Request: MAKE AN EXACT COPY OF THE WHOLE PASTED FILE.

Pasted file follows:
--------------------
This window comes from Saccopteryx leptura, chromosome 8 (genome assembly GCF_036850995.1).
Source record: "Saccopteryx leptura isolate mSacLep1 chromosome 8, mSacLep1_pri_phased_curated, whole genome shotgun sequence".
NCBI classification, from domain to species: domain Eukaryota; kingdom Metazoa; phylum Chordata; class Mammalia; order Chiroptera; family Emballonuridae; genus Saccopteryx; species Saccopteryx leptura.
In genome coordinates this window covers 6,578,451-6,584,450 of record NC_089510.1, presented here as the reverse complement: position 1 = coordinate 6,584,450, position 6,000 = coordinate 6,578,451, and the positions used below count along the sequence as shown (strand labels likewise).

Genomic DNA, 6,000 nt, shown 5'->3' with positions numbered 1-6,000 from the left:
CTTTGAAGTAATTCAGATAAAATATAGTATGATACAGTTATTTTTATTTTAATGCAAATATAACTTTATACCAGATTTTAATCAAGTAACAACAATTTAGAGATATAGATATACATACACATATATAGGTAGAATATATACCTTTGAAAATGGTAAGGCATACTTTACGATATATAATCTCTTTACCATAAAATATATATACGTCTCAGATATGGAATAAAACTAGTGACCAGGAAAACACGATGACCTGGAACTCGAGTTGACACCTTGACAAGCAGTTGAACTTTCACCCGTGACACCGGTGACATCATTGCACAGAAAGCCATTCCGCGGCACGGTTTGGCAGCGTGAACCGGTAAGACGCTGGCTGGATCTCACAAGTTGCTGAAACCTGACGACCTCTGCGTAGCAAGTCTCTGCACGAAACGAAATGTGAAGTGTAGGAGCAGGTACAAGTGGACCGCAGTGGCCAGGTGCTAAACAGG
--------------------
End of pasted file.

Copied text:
This window comes from Saccopteryx leptura, chromosome 8 (genome assembly GCF_036850995.1).
Source record: "Saccopteryx leptura isolate mSacLep1 chromosome 8, mSacLep1_pri_phased_curated, whole genome shotgun sequence".
NCBI classification, from domain to species: domain Eukaryota; kingdom Metazoa; phylum Chordata; class Mammalia; order Chiroptera; family Emballonuridae; genus Saccopteryx; species Saccopteryx leptura.
In genome coordinates this window covers 6,578,451-6,584,450 of record NC_089510.1, presented here as the reverse complement: position 1 = coordinate 6,584,450, position 6,000 = coordinate 6,578,451, and the positions used below count along the sequence as shown (strand labels likewise).

Genomic DNA, 6,000 nt, shown 5'->3' with positions numbered 1-6,000 from the left:
CTTTGAAGTAATTCAGATAAAATATAGTATGATACAGTTATTTTTATTTTAATGCAAATATAACTTTATACCAGATTTTAATCAAGTAACAACAATTTAGAGATATAGATATACATACACATATATAGGTAGAATATATACCTTTGAAAATGGTAAGGCATACTTTACGATATATAATCTCTTTACCATAAAATATATATACGTCTCAGATATGGAATAAAACTAGTGACCAGGAAAACACGATGACCTGGAACTCGAGTTGACACCTTGACAAGCAGTTGAACTTTCACCCGTGACACCGGTGACATCATTGCACAGAAAGCCATTCCGCGGCACGGTTTGGCAGCGTGAACCGGTAAGACGCTGGCTGGATCTCACAAGTTGCTGAAACCTGACGACCTCTGCGTAGCAAGTCTCTGCACGAAACGAAATGTGAAGTGTAGGAGCAGGTACAAGTGGACCGCAGTGGCCAGGTGCTAAACAGG